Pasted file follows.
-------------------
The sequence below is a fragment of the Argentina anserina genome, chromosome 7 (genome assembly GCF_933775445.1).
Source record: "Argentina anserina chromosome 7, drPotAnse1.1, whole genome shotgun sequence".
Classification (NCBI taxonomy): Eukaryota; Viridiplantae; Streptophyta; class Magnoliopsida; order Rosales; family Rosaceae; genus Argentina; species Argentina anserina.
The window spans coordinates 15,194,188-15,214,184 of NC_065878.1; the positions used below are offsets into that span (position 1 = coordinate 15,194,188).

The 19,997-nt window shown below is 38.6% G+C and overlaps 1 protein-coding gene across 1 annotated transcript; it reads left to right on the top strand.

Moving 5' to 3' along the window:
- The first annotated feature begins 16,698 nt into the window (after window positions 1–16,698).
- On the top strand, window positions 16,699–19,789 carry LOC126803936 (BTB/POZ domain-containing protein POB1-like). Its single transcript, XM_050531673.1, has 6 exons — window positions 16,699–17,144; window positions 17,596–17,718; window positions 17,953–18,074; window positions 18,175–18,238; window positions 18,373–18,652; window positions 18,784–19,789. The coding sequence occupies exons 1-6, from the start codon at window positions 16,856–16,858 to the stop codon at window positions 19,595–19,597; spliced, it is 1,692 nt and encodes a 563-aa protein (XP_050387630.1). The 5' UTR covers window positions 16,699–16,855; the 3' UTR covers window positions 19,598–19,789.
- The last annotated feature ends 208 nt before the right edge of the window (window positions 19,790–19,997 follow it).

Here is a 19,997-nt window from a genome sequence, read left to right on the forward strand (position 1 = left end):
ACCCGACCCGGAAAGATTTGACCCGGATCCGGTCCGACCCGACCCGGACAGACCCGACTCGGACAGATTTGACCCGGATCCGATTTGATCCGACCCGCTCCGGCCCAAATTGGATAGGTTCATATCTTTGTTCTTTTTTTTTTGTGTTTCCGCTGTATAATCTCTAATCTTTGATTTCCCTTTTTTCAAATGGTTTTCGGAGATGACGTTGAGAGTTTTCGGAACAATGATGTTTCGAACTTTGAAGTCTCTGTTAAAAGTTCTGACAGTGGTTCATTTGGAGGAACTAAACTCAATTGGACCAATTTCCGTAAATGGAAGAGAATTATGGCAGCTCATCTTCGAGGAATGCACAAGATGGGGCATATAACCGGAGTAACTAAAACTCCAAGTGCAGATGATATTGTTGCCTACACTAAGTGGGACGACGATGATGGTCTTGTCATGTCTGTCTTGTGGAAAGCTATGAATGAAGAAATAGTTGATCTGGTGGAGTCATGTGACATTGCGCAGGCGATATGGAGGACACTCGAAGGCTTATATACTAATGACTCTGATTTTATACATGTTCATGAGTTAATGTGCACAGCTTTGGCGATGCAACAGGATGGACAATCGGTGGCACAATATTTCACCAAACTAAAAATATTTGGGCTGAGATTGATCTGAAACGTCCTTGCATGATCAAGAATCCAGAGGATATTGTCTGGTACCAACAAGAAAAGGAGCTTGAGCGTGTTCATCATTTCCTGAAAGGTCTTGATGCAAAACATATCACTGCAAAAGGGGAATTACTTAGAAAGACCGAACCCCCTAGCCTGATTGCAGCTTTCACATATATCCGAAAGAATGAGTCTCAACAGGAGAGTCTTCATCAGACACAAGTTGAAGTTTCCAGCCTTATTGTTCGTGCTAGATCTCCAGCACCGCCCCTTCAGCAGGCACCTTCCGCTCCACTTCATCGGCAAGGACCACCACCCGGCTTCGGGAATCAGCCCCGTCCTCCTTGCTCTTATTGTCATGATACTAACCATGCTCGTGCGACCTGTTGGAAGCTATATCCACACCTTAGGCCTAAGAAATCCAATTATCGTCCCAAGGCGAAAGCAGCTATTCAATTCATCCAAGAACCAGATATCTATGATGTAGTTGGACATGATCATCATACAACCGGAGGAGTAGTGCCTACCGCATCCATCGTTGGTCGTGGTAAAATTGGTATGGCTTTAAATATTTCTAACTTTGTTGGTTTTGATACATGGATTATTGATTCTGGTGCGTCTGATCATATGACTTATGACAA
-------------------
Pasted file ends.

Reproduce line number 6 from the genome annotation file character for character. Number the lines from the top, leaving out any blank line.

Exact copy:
Moving 5' to 3' along the window: